Minute of silence for the victims of the attacks against the Charlie Hebdo magazine, France's police forces and the Jewish supermarket
and Georges Wolinski.
These are the names of the seventeen victims of the attack against Charlie Hebdo, against the police and against the Jewish supermarket last week.
On behalf of the European Parliament, I express our sincere condolences to their families and their friends. I also wish the injured a speedy recovery.
Seventeen people died. These cartoonists, these journalists, these policemen, these employees, these Jewish citizens died because they defended and because they embodied what fanatics do not want: Criticism. Humor. Satire. Freedom of expression. Our life in a single community, irrespective of different opinions and confessions. Our right to live together and in safety. To put it simply: Our freedom.
These attacks are an attack against all of us.
It is up to us to respond.
There are many dangers:
We must not minimise our freedom of thought or revise downward our European values in the face of violence and Kalashnikovs. We must not let fear, anti-Semitism, Islamophobia and hatred of others eat away the values that define us: the freedom of the press and freedom of expression, tolerance and mutual respect.
France delivered these values to our very souls. We, as Europeans, must defend them, just like the millions of French who walked through Paris and through France in dignity, supported by thousands of citizens around the world.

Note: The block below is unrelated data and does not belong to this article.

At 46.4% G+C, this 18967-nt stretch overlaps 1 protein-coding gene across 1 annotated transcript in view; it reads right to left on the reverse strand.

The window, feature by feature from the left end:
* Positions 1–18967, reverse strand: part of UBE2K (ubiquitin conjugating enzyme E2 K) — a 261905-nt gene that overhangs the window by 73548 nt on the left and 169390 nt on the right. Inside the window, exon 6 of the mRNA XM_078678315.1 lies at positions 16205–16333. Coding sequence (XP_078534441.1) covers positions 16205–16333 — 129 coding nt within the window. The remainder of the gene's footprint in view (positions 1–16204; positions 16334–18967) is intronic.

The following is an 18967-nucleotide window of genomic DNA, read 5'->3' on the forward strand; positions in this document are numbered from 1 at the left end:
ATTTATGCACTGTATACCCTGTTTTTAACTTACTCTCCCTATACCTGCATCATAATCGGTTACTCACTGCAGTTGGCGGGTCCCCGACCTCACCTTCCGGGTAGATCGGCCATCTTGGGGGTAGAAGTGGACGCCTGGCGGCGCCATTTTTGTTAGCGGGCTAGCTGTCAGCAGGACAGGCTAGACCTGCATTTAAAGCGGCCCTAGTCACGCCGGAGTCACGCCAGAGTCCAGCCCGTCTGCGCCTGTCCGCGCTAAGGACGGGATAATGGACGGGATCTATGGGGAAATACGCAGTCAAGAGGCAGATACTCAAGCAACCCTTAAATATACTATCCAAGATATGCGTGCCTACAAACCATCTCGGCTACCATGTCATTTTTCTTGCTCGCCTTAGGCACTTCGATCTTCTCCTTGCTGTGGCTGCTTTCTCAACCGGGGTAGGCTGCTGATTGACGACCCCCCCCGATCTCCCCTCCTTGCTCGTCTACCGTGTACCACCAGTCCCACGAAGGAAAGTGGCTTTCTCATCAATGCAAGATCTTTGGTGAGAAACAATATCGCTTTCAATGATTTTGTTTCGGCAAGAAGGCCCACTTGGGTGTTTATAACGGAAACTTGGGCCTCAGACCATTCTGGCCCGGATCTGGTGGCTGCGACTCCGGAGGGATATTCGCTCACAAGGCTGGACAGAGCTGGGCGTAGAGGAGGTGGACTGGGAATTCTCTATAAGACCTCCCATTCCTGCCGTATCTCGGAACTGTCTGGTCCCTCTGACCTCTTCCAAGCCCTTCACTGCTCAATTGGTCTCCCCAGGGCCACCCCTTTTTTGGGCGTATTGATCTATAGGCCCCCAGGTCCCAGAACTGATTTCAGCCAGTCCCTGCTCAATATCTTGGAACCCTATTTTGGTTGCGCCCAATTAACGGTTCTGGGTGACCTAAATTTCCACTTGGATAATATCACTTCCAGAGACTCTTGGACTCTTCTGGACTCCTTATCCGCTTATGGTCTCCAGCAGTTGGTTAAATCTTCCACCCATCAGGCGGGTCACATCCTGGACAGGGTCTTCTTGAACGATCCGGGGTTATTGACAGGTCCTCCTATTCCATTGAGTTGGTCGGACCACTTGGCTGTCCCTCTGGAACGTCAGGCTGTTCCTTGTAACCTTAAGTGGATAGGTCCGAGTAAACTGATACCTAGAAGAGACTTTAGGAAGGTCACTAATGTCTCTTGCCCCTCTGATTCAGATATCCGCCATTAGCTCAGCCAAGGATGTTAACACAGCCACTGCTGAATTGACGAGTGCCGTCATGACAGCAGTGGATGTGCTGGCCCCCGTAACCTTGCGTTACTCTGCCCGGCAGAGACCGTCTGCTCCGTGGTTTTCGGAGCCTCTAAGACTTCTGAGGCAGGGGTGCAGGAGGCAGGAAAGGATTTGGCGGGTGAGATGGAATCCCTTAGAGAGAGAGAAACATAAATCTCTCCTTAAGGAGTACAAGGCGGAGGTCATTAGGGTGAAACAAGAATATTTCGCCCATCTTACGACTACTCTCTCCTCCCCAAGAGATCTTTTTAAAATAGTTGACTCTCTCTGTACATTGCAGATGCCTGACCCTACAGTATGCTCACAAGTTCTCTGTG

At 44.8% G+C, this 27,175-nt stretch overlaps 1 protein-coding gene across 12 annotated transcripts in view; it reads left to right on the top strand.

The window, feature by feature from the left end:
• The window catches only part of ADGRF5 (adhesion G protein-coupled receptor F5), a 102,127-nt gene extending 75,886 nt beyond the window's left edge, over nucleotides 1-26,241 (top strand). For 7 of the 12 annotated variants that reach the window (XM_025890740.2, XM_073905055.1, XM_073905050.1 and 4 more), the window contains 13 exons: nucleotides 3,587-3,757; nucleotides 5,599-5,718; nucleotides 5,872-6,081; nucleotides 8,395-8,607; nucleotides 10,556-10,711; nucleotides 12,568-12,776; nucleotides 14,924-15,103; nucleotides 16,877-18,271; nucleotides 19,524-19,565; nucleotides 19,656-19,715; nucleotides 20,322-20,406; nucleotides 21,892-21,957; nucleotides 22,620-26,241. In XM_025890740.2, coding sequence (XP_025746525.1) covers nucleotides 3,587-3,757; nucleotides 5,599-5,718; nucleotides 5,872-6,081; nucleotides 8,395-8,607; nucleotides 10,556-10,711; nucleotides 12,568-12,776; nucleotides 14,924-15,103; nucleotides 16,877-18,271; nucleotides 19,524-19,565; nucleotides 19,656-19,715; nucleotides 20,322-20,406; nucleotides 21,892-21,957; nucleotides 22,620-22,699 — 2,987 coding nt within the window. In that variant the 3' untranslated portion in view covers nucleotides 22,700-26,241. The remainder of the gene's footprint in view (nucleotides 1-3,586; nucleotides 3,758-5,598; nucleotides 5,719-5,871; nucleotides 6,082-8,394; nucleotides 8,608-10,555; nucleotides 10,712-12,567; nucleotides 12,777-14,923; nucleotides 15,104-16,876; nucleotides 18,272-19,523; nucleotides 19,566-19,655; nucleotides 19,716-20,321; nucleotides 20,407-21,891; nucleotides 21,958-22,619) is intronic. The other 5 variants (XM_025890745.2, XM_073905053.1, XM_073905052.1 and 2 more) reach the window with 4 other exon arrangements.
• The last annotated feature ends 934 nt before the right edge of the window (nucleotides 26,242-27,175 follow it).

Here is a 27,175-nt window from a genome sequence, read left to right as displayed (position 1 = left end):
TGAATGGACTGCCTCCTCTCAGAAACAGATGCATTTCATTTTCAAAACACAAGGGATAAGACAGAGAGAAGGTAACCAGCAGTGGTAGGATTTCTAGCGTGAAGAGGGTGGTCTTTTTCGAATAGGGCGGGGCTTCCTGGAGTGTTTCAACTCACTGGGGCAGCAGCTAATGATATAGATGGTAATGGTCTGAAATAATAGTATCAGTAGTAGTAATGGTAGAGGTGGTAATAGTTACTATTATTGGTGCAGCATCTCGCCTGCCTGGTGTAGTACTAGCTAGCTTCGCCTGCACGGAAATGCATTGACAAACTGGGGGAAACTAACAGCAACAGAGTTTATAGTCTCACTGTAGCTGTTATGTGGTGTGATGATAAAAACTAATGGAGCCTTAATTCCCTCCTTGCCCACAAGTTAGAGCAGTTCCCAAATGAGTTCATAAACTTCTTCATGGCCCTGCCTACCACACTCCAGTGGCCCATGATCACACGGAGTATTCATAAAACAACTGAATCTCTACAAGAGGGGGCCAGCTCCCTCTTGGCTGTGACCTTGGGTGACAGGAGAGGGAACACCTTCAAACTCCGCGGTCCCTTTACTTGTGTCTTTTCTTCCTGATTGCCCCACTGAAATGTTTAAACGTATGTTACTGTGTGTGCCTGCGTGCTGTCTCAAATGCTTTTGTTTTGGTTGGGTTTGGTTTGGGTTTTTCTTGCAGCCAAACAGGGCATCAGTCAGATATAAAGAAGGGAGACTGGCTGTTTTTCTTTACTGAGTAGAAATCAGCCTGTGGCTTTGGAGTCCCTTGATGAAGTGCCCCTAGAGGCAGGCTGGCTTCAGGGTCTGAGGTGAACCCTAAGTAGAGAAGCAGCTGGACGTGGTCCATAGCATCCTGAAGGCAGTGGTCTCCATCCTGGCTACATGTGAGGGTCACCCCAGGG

Today we are forced to fear that journalists and cartoonists are subject to censorship, that irreverent pencils are haltedby guns. We must fear, again, that French Jews feel threatened at home, in France and Europe. We must fear that every Muslim, through amalgamation, is suspected of irresponsibility. We must dread that the fear of the other is used to destabilize our society. We need to fear all this because if it transpires terrorists will have won, and wewould have lost our freedom.
We, the representatives of the European Parliament, also represent allthat these fanatics hate: peaceful cooperation between men and women who sometimes may differ greatly.
Together we must fight to never be infected by the hatred of terrorists. We must defend the freedom of everyone, in Europe and around the world. That is why, today, we also pay tribute to the many victims of the Boko Haram fanatics in Nigeria.
It is a time of great sorrow, but we must proceed with caution. Please allow me to quote the former Norwegian Prime Minister Jens Stoltenberg, who, after the attacks in Oslo and Utoya, said: "We will respond to terror with more democracy, more openness and tolerance." Let these words guide our work in this meeting.
I ask you to rise for a minute of silence in memory of the victims.